Ears suitably battered by Fever Dream’s explosive set, it’s back to The Hop for Glasgow’s PAWS, another highly recommended turn, and another revelation. Another three-piece, Paws quite frankly look like a trio of young men who really shouldn’t be hanging together. A non-descript drummer, bassist who’s dressed like he’s bound for Henley-on-Thames, never mind Wakefield, and a singer who looks like Mudhoney’s Mark Arm, more of which in a bit. As with the Piskie Sits’ set earlier in the same venue, over the course of 30 minutes, more people filter through the door as Paws whip up a veritable storm. Regulars at The Hop will know that the sound system is something that can floor you on a good night/day, right? Sound man for the day, Tom, and the band combine to almost defy gravity at times (can sound really defy gravity? Maybe not, but there were times like it felt like it could). The speed and intensity of Paws’ performance is astonishing. At the start of their set, there were just twice as many of us in the audience as there was on stage, and they still went at it like they were playing to a sell-out crowd. By the finish – mashed up cymbals, shredded vocal chords and all – Paws had a small but rapt audience maybe convinced that the Grunge revival was really on. The singer screamed like Mark Arm, the songs were played at a furious pace, and for the first time since the Piskies graced the same stage a couple of hours previous, milkman-friendly tunes you can whistle, albeit in a ramalama punk rock fashion.

Next up, Hookworms at the Town Hall. I’ve seen the Leeds five-piece a couple of times already in the last year or so, and both times have come away mightily impressed, the mesmeric, motorik sounds they make enhanced by the dimly-lit venues they obviously prefer. But Hookworms in the daytime? In the splendour of the Town Hall? That’s a tough gig, and ultimately one that they can’t quite handle. Or more specifically, the frontman can’t handle. Even before a note is played, things don’t bode well as event staff are asked to close ALL the curtains in the venue to shut out the daylight. When this proves to be impossible (look at the size of those drapes at the back!!) the singer’s mardy mood escalates as the band is told to get on with its set by the resident sound engineer. As they ease into its first song, things look good. Hell, by the time they are in full rhythmic flow, everything out front sounds good, but there is obviously something very wrong up on stage. Amid much frantic gesturing and scowling from the man at the front (he’d probably run a mile from the description ‘frontman’) the set goes on in Hookworms’ inimitable hypnotic style, but just four songs in, it’s all over. Whether it’s a combination of drapery malfunction, monitor problems, or just plain old mardiness, his waving arms indicate the end of the set, prompting half applause and half catcalls from a fair-sized crowd. Hookworms is mood music for sure, but this was just bad mood music and an opportunity wasted.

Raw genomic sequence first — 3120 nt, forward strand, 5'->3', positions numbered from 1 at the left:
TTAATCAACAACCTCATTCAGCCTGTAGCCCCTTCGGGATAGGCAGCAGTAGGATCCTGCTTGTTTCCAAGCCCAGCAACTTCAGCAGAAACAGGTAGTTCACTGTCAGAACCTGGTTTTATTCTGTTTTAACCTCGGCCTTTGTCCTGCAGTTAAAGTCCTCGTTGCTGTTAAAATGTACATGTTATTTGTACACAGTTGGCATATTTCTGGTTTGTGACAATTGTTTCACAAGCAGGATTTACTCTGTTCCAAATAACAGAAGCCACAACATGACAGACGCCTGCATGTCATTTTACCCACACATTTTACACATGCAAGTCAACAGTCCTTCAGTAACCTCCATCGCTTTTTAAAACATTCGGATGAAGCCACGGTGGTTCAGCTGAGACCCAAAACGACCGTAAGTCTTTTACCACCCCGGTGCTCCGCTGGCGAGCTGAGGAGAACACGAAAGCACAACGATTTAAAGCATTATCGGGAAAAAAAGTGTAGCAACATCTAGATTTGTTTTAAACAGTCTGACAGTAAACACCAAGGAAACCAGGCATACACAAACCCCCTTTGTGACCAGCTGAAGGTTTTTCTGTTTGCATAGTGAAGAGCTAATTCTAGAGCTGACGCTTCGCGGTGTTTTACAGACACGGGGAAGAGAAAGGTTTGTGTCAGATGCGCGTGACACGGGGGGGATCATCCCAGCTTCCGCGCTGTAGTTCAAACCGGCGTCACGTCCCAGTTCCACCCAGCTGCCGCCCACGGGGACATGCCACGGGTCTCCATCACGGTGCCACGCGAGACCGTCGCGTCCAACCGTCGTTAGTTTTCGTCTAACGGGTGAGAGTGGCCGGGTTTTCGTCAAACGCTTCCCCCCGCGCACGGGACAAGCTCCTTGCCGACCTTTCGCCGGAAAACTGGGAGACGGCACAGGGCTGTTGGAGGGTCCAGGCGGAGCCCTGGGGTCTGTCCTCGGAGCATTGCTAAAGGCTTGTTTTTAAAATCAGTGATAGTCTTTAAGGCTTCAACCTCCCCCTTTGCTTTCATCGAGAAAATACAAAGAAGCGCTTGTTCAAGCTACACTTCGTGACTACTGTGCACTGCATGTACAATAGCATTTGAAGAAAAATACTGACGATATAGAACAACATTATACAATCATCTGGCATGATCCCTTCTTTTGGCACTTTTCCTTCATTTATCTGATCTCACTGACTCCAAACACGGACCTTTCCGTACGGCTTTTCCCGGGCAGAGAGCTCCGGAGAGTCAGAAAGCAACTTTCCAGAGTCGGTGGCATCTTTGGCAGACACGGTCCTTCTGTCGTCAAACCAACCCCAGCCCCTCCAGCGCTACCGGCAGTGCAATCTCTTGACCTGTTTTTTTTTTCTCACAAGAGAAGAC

After the aural assault of the early afternoon, Hookworms’ premature exit gives me a chance to pootle down to see Treecreeper at the Theatre Royal. Again, having seen Treecreeper before, I kinda know what to expect. Hypnotic in the way that Hookworms are not, Adam Killip and friends slow things down to a shuffle, and it’s not just a respite, it’s a pleasure. Treecreeper’s music feels like a warm embrace, a good friend’s arm around you, and a sound akin to the first half dozen Neil Young/Crazy Horse albums rolled into one. They look – and hopefully feel – right at home in this splendid theatre, as the twin guitars gently distort around one another, and the bass and drums keep that tight, walking rhythm. Songs seem to go on forever, but this is a good thing, people. Treecreeper’s Juniper LP is a thing of beauty, but to really appreciate them, see them live.